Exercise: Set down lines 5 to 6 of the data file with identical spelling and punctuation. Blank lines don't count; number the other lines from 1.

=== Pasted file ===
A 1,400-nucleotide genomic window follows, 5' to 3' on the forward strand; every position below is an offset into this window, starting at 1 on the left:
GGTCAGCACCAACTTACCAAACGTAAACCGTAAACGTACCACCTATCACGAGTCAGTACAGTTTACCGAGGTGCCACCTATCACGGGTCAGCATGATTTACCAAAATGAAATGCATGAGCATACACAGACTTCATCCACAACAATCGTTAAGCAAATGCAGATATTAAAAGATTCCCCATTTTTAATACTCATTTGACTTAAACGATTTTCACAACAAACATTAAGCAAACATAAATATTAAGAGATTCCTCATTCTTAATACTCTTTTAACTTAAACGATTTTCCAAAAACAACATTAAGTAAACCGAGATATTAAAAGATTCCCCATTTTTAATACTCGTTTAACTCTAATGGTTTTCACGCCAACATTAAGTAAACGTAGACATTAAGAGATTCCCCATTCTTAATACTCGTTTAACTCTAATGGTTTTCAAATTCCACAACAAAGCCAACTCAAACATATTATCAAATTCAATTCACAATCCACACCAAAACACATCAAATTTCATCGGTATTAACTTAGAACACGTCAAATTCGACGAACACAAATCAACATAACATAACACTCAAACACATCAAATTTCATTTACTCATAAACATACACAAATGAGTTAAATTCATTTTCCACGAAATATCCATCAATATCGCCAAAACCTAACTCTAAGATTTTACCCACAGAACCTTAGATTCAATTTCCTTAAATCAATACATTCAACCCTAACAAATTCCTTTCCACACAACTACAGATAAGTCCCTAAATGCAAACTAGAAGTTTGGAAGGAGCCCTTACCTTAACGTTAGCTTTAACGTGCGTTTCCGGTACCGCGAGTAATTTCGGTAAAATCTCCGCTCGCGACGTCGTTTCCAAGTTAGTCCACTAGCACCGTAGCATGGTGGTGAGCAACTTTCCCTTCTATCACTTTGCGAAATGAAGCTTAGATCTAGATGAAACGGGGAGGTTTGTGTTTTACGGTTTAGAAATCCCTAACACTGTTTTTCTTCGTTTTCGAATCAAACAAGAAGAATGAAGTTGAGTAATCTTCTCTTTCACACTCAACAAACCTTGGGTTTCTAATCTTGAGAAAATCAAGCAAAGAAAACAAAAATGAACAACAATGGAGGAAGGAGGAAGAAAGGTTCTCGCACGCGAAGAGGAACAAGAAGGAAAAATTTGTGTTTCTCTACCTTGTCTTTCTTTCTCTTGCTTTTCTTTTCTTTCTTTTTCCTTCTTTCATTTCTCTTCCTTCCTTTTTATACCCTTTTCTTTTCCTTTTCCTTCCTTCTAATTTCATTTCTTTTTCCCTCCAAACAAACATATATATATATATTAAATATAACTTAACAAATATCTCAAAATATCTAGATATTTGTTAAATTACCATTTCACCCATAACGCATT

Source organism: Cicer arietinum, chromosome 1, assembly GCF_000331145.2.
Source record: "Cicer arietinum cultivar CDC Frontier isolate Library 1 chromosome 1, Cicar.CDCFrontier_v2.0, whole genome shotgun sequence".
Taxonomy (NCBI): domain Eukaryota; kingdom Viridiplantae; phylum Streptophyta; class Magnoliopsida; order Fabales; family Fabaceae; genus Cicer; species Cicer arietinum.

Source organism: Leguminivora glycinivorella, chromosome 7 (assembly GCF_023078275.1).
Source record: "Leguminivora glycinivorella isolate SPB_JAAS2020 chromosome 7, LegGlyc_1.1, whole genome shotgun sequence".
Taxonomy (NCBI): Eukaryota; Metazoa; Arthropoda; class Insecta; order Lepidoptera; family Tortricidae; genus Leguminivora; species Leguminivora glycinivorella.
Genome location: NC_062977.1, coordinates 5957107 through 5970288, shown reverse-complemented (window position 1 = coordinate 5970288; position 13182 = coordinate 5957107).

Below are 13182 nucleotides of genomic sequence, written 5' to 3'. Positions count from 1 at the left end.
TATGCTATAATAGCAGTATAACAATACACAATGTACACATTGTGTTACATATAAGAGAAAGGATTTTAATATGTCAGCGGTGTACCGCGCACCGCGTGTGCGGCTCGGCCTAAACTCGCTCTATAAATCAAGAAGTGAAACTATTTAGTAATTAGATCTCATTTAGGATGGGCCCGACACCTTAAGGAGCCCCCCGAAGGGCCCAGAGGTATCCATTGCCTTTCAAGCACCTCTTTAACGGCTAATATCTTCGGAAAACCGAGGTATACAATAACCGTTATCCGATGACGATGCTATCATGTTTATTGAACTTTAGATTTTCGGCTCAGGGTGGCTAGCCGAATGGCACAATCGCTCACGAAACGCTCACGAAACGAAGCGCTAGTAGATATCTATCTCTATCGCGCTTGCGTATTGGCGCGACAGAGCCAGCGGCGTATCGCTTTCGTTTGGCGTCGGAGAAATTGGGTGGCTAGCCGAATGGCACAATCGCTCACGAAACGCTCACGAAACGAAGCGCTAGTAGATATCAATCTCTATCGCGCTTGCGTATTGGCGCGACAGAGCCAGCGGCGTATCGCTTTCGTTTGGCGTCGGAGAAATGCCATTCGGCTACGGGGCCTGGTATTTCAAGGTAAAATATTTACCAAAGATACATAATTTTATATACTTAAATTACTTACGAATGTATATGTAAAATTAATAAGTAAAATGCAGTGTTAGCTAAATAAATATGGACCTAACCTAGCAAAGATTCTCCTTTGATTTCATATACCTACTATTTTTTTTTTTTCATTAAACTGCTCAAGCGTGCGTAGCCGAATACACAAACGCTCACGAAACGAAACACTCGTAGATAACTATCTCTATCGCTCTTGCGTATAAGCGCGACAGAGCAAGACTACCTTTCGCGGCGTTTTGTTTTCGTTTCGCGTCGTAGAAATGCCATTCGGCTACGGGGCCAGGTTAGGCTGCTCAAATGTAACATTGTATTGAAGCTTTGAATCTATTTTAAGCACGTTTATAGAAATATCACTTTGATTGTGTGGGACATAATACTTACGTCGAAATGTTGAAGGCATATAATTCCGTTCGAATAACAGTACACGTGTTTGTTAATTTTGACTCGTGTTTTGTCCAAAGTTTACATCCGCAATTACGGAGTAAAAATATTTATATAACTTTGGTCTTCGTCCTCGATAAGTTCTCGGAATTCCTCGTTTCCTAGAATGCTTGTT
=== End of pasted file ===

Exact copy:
Taxonomy (NCBI): domain Eukaryota; kingdom Viridiplantae; phylum Streptophyta; class Magnoliopsida; order Fabales; family Fabaceae; genus Cicer; species Cicer arietinum.

Source organism: Leguminivora glycinivorella, chromosome 7 (assembly GCF_023078275.1).